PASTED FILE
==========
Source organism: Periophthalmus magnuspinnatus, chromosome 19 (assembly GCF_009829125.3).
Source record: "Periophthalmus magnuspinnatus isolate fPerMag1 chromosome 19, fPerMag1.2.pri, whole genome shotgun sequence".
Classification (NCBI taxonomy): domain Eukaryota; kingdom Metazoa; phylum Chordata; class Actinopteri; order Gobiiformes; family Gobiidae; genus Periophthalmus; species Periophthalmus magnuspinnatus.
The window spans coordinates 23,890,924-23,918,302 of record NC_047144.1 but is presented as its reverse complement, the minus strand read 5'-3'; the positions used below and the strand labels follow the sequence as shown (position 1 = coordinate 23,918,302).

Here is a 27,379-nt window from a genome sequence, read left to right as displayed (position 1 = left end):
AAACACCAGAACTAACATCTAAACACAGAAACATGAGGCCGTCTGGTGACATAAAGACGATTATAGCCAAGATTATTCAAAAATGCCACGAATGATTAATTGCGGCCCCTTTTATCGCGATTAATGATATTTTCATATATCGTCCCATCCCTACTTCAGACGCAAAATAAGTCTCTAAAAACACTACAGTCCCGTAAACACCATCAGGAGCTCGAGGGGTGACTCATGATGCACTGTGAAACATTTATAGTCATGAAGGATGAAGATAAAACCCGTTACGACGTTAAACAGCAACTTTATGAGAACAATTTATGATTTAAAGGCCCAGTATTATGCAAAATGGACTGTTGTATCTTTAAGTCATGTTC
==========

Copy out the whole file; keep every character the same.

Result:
Source organism: Periophthalmus magnuspinnatus, chromosome 19 (assembly GCF_009829125.3).
Source record: "Periophthalmus magnuspinnatus isolate fPerMag1 chromosome 19, fPerMag1.2.pri, whole genome shotgun sequence".
Classification (NCBI taxonomy): domain Eukaryota; kingdom Metazoa; phylum Chordata; class Actinopteri; order Gobiiformes; family Gobiidae; genus Periophthalmus; species Periophthalmus magnuspinnatus.
The window spans coordinates 23,890,924-23,918,302 of record NC_047144.1 but is presented as its reverse complement, the minus strand read 5'-3'; the positions used below and the strand labels follow the sequence as shown (position 1 = coordinate 23,918,302).

Here is a 27,379-nt window from a genome sequence, read left to right as displayed (position 1 = left end):
AAACACCAGAACTAACATCTAAACACAGAAACATGAGGCCGTCTGGTGACATAAAGACGATTATAGCCAAGATTATTCAAAAATGCCACGAATGATTAATTGCGGCCCCTTTTATCGCGATTAATGATATTTTCATATATCGTCCCATCCCTACTTCAGACGCAAAATAAGTCTCTAAAAACACTACAGTCCCGTAAACACCATCAGGAGCTCGAGGGGTGACTCATGATGCACTGTGAAACATTTATAGTCATGAAGGATGAAGATAAAACCCGTTACGACGTTAAACAGCAACTTTATGAGAACAATTTATGATTTAAAGGCCCAGTATTATGCAAAATGGACTGTTGTATCTTTAAGTCATGTTC